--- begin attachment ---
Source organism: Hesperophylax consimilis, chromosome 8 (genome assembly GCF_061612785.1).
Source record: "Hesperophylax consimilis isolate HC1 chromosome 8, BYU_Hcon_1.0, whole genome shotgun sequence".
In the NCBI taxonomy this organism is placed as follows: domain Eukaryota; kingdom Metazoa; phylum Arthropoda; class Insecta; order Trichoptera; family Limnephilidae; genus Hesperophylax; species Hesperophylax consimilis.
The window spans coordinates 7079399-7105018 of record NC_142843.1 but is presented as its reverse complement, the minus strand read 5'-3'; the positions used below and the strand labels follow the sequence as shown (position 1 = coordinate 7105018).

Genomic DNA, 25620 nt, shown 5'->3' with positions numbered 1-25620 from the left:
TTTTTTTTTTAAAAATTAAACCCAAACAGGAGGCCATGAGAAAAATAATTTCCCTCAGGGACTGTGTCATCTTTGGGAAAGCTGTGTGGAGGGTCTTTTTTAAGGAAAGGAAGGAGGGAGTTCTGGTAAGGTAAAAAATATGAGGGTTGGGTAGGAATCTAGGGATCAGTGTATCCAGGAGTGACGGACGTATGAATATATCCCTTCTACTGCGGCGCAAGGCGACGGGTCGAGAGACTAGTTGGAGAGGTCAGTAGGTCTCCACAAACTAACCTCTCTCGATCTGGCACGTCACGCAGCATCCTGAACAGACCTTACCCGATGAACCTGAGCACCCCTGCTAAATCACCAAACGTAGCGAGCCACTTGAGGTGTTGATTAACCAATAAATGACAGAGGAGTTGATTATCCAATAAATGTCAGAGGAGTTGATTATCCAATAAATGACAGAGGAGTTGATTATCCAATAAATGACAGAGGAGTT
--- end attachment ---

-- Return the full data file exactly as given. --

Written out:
Source organism: Hesperophylax consimilis, chromosome 8 (genome assembly GCF_061612785.1).
Source record: "Hesperophylax consimilis isolate HC1 chromosome 8, BYU_Hcon_1.0, whole genome shotgun sequence".
In the NCBI taxonomy this organism is placed as follows: domain Eukaryota; kingdom Metazoa; phylum Arthropoda; class Insecta; order Trichoptera; family Limnephilidae; genus Hesperophylax; species Hesperophylax consimilis.
The window spans coordinates 7079399-7105018 of record NC_142843.1 but is presented as its reverse complement, the minus strand read 5'-3'; the positions used below and the strand labels follow the sequence as shown (position 1 = coordinate 7105018).

Genomic DNA, 25620 nt, shown 5'->3' with positions numbered 1-25620 from the left:
TTTTTTTTTTAAAAATTAAACCCAAACAGGAGGCCATGAGAAAAATAATTTCCCTCAGGGACTGTGTCATCTTTGGGAAAGCTGTGTGGAGGGTCTTTTTTAAGGAAAGGAAGGAGGGAGTTCTGGTAAGGTAAAAAATATGAGGGTTGGGTAGGAATCTAGGGATCAGTGTATCCAGGAGTGACGGACGTATGAATATATCCCTTCTACTGCGGCGCAAGGCGACGGGTCGAGAGACTAGTTGGAGAGGTCAGTAGGTCTCCACAAACTAACCTCTCTCGATCTGGCACGTCACGCAGCATCCTGAACAGACCTTACCCGATGAACCTGAGCACCCCTGCTAAATCACCAAACGTAGCGAGCCACTTGAGGTGTTGATTAACCAATAAATGACAGAGGAGTTGATTATCCAATAAATGTCAGAGGAGTTGATTATCCAATAAATGACAGAGGAGTTGATTATCCAATAAATGACAGAGGAGTT